Product Manager is the type of job you will see significant growth on, especially with the recession challenges we see in the market. Definitely, teams will be aiming for more efficiency.
I think the first wave was all engineers building products. The second wave was marketers delivering on their promises. But now, because a lot of the teams are struggling with delivery, the third wave is going to be Product Managers who will come in and help deliver the output.
2. What are the main use cases for cryptos in Web3?
I would say anything related to the self-sovereignty of data and preventing censorship. Instead of big tech owning user data, Web3 is going to put the power back in the hands of users.
The use cases, to be honest, are unlimited. It’s like asking what the use cases of the internet are. Over the next five to ten years, we’re going to see a huge shift in the key principles of interaction with the web. Once that happens, use cases in every single industry will start emerging whether it’s in finance, education, healthcare, content, employment, or any industry you can imagine.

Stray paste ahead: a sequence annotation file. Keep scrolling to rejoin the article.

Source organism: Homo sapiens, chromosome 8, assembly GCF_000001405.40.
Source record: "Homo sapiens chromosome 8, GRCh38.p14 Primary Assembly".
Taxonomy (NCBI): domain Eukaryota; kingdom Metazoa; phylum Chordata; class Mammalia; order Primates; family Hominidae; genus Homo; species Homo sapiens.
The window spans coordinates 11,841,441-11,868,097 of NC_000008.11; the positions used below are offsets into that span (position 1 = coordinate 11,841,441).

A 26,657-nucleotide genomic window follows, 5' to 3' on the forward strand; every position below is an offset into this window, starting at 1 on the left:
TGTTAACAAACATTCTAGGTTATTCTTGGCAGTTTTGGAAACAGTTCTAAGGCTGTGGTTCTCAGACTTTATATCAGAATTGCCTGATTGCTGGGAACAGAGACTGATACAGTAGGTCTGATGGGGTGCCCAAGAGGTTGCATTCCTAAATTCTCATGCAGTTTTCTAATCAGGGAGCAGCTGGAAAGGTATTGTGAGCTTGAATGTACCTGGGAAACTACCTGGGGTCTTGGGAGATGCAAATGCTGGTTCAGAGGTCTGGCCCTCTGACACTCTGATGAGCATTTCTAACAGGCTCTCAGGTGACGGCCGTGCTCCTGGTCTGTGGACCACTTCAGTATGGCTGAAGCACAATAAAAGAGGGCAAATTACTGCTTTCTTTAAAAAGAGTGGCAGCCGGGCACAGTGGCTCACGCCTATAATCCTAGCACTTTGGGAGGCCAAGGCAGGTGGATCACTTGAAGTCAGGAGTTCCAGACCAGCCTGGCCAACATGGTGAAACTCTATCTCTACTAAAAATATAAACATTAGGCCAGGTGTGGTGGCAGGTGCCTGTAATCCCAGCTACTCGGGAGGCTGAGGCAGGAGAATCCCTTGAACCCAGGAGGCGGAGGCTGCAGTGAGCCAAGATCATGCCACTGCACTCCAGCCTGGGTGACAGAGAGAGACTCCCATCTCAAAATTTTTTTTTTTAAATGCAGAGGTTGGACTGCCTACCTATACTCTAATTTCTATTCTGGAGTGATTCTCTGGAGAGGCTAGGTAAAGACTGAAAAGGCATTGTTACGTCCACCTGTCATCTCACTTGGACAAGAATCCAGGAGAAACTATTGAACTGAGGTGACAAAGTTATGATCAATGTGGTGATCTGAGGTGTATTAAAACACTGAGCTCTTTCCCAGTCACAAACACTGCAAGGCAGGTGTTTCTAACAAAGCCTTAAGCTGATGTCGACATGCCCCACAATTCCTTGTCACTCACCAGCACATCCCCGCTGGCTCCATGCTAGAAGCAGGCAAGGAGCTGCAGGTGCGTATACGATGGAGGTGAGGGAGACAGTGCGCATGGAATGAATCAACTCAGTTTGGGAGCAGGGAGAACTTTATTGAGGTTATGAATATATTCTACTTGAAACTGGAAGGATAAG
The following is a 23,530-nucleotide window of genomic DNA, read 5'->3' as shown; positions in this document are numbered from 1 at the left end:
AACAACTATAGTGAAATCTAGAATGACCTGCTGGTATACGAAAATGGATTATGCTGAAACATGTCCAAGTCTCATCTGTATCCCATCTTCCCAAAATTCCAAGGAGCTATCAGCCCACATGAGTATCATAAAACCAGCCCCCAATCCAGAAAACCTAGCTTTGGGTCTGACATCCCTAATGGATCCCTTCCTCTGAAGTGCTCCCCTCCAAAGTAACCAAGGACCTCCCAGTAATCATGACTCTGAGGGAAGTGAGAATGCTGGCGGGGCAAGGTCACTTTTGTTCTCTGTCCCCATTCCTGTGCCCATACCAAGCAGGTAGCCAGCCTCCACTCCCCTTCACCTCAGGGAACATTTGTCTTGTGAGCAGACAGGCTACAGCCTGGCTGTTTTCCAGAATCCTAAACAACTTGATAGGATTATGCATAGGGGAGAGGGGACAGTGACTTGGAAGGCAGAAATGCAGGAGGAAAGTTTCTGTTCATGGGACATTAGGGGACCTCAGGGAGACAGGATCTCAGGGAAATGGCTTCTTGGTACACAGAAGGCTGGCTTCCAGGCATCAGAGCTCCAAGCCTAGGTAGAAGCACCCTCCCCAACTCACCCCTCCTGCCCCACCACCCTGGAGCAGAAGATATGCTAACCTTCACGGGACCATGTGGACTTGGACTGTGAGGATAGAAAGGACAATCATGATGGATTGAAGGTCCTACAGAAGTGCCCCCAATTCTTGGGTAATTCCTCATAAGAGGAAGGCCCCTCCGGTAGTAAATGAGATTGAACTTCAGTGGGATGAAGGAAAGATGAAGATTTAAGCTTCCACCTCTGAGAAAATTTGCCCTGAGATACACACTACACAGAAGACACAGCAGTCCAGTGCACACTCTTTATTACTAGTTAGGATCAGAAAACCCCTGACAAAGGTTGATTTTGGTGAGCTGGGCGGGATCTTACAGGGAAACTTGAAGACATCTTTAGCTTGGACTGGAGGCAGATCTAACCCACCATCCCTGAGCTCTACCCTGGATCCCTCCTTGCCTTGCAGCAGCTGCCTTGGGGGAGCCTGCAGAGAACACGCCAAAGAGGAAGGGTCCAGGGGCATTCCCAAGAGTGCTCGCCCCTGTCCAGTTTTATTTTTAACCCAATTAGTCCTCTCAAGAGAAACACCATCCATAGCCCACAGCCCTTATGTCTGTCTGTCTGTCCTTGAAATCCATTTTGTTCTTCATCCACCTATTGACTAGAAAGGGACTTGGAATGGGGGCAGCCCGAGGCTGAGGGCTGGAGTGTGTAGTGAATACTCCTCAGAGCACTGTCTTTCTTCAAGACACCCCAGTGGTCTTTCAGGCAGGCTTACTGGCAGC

I think we’re seeing some signs of it. For example, Defi is already doing a large volume of financial transactions every day. However, these are just signs of a much bigger change that’s coming in the next few years.
3. Why are crypto jobs accelerating despite the crypto winter?
We have a tsunami of disruptive technologies that are sucking all the talents from top tech companies around the world. If you look at a lot of the founders in the Web3 space right now, you’ll notice that they have been previously successful in Web2 and are now moving to Web3.
As entrepreneurs spend more time in Web3, they realize that the opportunities are endless. There are so many untapped markets and ways for them to contribute and build lasting products. On top of that, there’s also a good mechanism for entrepreneurs and early employees to benefit financially from the endeavor.
They don’t have to wait for a company acquisition or IPO. Their early employee compensation is a lot more liquid because of the fact that tokens can usually be traded as soon as a project is launched.